... was Pedro Sánchez. Now no longer making his weekly announcements direct to an expectant nation, he instead did a major TV interview in which he admitted that mistakes had been made, but challenged a view that the state of alarm should have been declared earlier. With the data that had been available in February, would political parties have agreed to the state of alarm? He also noted that the Partido Popular had criticised the lockdown because it would put tourism at risk. This matter dealt with, the prime minister moved on to taxes. There was no surprise at all. Increased income tax for high earners had, for example, been flagged up well in advance.
For the new normal of celebrity-watching, although this could equally qualify for a big boo; it depends on your assessment of celebrities. But given that Majorca and the Balearics can’t survive without a regular diet of celebs, the cheers were sounding for former footballers and their spouses. Carles Pujol and his model wife Vanesa Lorenzo were out and about, and the local media finally got wind of Bastian Schweinsteiger and Ana Ivanovic, a good week or more after The Mail had highlighted her “tanned physique and floral bikini”. Then there was someone called Angy, who was in Spain’s X Factor and was Instagramming herself in Cala Tuent. Oh well ...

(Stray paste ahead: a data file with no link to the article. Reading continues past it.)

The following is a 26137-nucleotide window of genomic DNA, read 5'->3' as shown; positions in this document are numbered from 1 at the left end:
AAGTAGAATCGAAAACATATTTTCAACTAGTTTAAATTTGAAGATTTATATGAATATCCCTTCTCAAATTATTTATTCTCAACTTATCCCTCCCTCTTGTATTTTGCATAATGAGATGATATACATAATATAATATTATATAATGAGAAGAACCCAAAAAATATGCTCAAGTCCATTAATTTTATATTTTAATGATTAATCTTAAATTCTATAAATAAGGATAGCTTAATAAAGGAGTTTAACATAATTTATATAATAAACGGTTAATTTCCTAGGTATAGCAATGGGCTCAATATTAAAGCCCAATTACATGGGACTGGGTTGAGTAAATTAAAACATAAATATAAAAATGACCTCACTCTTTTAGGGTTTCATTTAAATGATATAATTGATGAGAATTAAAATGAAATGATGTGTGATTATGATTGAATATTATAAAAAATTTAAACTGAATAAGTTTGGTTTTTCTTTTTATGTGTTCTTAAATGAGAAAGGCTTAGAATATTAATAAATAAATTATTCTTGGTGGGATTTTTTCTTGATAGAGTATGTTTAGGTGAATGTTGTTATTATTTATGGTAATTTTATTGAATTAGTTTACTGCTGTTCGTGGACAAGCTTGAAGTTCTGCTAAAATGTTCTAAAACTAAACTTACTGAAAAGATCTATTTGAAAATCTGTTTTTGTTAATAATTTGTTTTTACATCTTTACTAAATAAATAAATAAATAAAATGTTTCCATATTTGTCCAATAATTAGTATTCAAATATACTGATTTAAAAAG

A big boo...
For outbreaks and the concern that can arise by describing them as outbreaks. A month ago, in reference to coronavirus cases involving a family in Palma’s Son Gotleu, the spokesperson for the Balearics committee for the management of coronavirus, Dr. Javier Arranz, explained that there was a difference between an outbreak and contagion. Essentially, the former has “sustained transmission” in different places and will involve higher numbers than the eleven who tested positive positive in Son Gotleu. Therefore, three people in Inca and five in Palma weren’t outbreaks, but they were a reminder that this virus most certainly hasn’t gone away.
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